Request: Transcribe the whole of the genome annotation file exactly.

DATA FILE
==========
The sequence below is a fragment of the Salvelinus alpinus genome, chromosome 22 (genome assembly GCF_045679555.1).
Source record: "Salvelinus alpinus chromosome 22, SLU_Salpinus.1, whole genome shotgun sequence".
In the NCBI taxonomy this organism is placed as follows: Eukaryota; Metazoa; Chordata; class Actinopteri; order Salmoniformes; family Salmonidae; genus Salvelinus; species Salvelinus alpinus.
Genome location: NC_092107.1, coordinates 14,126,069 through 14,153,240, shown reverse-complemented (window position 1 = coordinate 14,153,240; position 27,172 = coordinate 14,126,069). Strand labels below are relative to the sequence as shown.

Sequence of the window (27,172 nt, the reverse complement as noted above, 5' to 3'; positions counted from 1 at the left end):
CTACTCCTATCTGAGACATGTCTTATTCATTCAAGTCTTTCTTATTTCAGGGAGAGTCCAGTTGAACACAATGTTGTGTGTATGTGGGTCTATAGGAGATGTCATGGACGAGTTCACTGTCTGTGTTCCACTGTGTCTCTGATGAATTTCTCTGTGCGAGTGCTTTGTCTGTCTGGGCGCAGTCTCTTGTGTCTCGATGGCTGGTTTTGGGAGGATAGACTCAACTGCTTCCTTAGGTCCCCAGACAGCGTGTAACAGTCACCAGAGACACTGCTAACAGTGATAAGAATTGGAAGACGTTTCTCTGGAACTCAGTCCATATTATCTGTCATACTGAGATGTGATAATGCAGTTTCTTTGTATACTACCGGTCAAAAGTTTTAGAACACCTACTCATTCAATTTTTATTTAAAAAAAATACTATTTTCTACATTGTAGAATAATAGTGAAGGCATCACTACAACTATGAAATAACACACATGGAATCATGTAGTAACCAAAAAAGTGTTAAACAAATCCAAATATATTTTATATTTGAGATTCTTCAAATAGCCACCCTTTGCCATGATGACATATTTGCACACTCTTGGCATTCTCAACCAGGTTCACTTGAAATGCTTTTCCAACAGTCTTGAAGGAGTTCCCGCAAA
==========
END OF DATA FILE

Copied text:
The sequence below is a fragment of the Salvelinus alpinus genome, chromosome 22 (genome assembly GCF_045679555.1).
Source record: "Salvelinus alpinus chromosome 22, SLU_Salpinus.1, whole genome shotgun sequence".
In the NCBI taxonomy this organism is placed as follows: Eukaryota; Metazoa; Chordata; class Actinopteri; order Salmoniformes; family Salmonidae; genus Salvelinus; species Salvelinus alpinus.
Genome location: NC_092107.1, coordinates 14,126,069 through 14,153,240, shown reverse-complemented (window position 1 = coordinate 14,153,240; position 27,172 = coordinate 14,126,069). Strand labels below are relative to the sequence as shown.

Sequence of the window (27,172 nt, the reverse complement as noted above, 5' to 3'; positions counted from 1 at the left end):
CTACTCCTATCTGAGACATGTCTTATTCATTCAAGTCTTTCTTATTTCAGGGAGAGTCCAGTTGAACACAATGTTGTGTGTATGTGGGTCTATAGGAGATGTCATGGACGAGTTCACTGTCTGTGTTCCACTGTGTCTCTGATGAATTTCTCTGTGCGAGTGCTTTGTCTGTCTGGGCGCAGTCTCTTGTGTCTCGATGGCTGGTTTTGGGAGGATAGACTCAACTGCTTCCTTAGGTCCCCAGACAGCGTGTAACAGTCACCAGAGACACTGCTAACAGTGATAAGAATTGGAAGACGTTTCTCTGGAACTCAGTCCATATTATCTGTCATACTGAGATGTGATAATGCAGTTTCTTTGTATACTACCGGTCAAAAGTTTTAGAACACCTACTCATTCAATTTTTATTTAAAAAAAATACTATTTTCTACATTGTAGAATAATAGTGAAGGCATCACTACAACTATGAAATAACACACATGGAATCATGTAGTAACCAAAAAAGTGTTAAACAAATCCAAATATATTTTATATTTGAGATTCTTCAAATAGCCACCCTTTGCCATGATGACATATTTGCACACTCTTGGCATTCTCAACCAGGTTCACTTGAAATGCTTTTCCAACAGTCTTGAAGGAGTTCCCGCAAA